As a result of this, I stumbled my way through my teen years, always a few degrees off kilter from everyone else and unable to understand that they most decidedly did not think or feel like me.  In fact, not even knowing there was any other way to think or feel.  I would often enter social situations and groups, dazzling them with the native charm but fairly quickly become the most hated member of the circle without ever knowing why.  They just knew somehow that I was not like them, that I didn't relate to anything they were saying or feeling.

This background has turned me into a different sort of sociopath, I think.  I have developed an abhorrence for harming others; you see, everyone I could harm during my social development years was someone essential to my survival or personal enjoyment.  This left me completely defenseless when dumped unceremoniously into the public world.  Also as a result of this, I've probably also suffered more harm than they typical sociopath might, as i developed an extreme hesitation to strike back and have typically been utterly naive to possible threats to my person.

I could go on, but you're no stranger to the aspects of wearing this strange mantle.  Suffice it to say that, although it's rather late, I'm glad to finally feel free to know and be who I am. 


Sunday, October 5, 2014

Am I a sociopath?

A reader wonders if he is a sociopath:

I had no idea what a sociopath is. Before I saw the American psycho movie a psychopath was synonym to killer in my dictionary and I am certainly not a killer so psychopath was just not the answer I've been looking for. But the movie made me do some research and stuff and now sociopath may be the answer to all my questions.

I was ten years old when I realised that I am not an ordinary child, I grew up in a muslim family with two kind and loving parents (especially my mother), my father owned a farm where we would go and spend the week-ends. You would assume that I have killed some animals in our farm but I never did. However, I did torture them all and each time I was caught by my father or any of the workers I was beaten to the ground which I didn't understand back then, but they've always told me my soul would burn in hell if I kept doing it which eventually caused me to stop. But each time they would beat me, I would sit alone and ask myself a lot of questions, what did I do wrong? Why is he hitting me? Why care for an animal? Maybe he loves the animal more than me? ... the day I figured it out I was so scared of what I've been doing that I had to create a new me, one that can cover all the evil I've been doing, so I would invent a nerd version of me, for a whole year it was just A's and books and a lonely time in my room, which would comfort my parents for a while, but I wasn't satisfied with the change I've done, I could always sense the presence of the evil within me, and the fact that everyone else seemed so innocent made me hate them all.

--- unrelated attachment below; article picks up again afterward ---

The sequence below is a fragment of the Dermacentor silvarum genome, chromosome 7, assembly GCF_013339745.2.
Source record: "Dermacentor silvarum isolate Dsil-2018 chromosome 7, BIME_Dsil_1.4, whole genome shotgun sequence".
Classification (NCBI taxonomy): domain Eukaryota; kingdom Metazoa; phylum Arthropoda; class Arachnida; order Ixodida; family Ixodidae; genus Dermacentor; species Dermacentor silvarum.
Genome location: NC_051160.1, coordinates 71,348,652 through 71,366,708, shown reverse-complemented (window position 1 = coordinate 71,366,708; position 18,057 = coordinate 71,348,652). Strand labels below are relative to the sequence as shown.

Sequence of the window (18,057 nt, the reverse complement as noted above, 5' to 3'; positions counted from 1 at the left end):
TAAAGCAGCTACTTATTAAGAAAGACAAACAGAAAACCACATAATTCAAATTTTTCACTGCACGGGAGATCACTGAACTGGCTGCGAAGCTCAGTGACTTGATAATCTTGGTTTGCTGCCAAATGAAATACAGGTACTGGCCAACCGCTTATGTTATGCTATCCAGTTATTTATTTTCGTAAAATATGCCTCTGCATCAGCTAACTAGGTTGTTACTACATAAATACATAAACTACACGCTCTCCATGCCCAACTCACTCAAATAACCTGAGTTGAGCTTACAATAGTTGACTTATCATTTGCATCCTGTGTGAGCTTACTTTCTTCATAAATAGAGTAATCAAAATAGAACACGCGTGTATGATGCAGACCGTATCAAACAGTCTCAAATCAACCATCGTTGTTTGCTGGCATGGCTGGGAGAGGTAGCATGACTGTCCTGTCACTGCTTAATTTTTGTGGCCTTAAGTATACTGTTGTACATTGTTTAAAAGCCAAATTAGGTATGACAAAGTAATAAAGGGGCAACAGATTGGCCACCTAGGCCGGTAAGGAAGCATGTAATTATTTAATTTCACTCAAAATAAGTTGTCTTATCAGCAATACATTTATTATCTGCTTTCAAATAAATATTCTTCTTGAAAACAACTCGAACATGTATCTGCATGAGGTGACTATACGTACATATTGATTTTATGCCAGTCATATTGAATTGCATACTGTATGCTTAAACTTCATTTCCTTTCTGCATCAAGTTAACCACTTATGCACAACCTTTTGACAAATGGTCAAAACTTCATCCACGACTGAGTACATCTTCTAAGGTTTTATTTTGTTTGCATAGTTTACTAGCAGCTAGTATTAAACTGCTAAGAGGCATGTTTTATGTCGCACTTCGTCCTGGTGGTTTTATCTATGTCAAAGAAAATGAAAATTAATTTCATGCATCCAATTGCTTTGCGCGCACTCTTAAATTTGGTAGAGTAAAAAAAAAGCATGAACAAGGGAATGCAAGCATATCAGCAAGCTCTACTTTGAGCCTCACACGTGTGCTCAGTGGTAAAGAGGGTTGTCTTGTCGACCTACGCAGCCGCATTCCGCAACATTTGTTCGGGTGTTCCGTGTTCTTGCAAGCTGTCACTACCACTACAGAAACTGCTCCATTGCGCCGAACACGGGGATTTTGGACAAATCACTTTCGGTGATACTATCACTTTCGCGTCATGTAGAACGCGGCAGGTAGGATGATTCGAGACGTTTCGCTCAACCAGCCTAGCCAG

by the time I was fourteen I had to create new layers of my new personality, I developed an athletic me who excelled in boxing and basket-ball, later it has become easy to create layers or masks at any moment I want. I would invent a romantic guy, the bad-ass, the good-guy, the naive, and my favorite the stupid guy. And, I never let them go, in fact I've been always aware of people around me, I could tell what they're thinking, how they're feeling. I used my masks to make contact with them, in a point that they would always feel comfortable to me, and from then it was cake to make them do whatever I wanted. The sad thing is that I did it even with my parents. At high-school I convinced my parents step-by-step that I was seing ghosts, and that I may be losing my mind so they would buy me the car I wanted, and I don't know if the psychiatrist they brought me, sucks at his job or did I excel at acting, that guy confirmed my imaginary show. I manipulated a lot of people, and I knew it was bad ,but I was good at it. And It seemed enough for me to keep on doing it. It was then when my insomnia started, and until tody I only sleep twice a week for a few hours, then I'm on the clock. Not that I spend my nights regretting anything, I never have this kind of problem, I usually spend the nights wandering the Streets looking for trouble or adventures, and at sunrise I have to shower, look good then go back to my game. With time, questions kept bothering me. Who am I? everyone seemed obsessed with seeking validation from other fellow humans, except me, why am I so different? And, why am I doing this? I got bored after all, people were getting dumber and dumber and I couldn't find a challenge, game over I've beaten the boss. Then I taught I should look for a new passion, and I was either going back to torturing animals, explore killing and stuff; Or turn the Wheel for 360 degrees and seek redemption, which I am still looking for.

 I helped a lot of people in the last two years, probably more than those I've ruined their lives. The interesting case was sam, she had some Relationship problems both in her family and with her boyfriend, (both relationships that I've never had) yet I've been able to anticipate sam's choices in a way that kept her away from harm, and strengthen her confidence, what I didn't anticipate was when sam told me she's in love with me. I panicked, and sam never heard of me again. Love doesn't make any sense to me, most people are seeking it, even in the movies, books, the human world is based on love. Which made mine seem so different. I've never loved someone, I missed people for sure, but it wouldn't cause me any mood change, or disturb my thinking. I've helped a lot of guys to seduce their crushes, I even get messages from friends saying that I give the best advice, and that I have a huge wisdom about life. That they cherish me and that I'm big in their eyes, even if I take everything theoretically; Because my logic is flawless, my lack of feelings, helps my brain to think logically.
For the physical part I am a good looking guy, tall with dark hair and big golden eyes, a strong chin and an athletic body that I managed to keep sculpted disregard my lack of sleep. So maybe I am a sociopath, maybe I am something else. I guess if my actions were of sociopathy I would find the redemption I've been seeking. If not then I am what I am.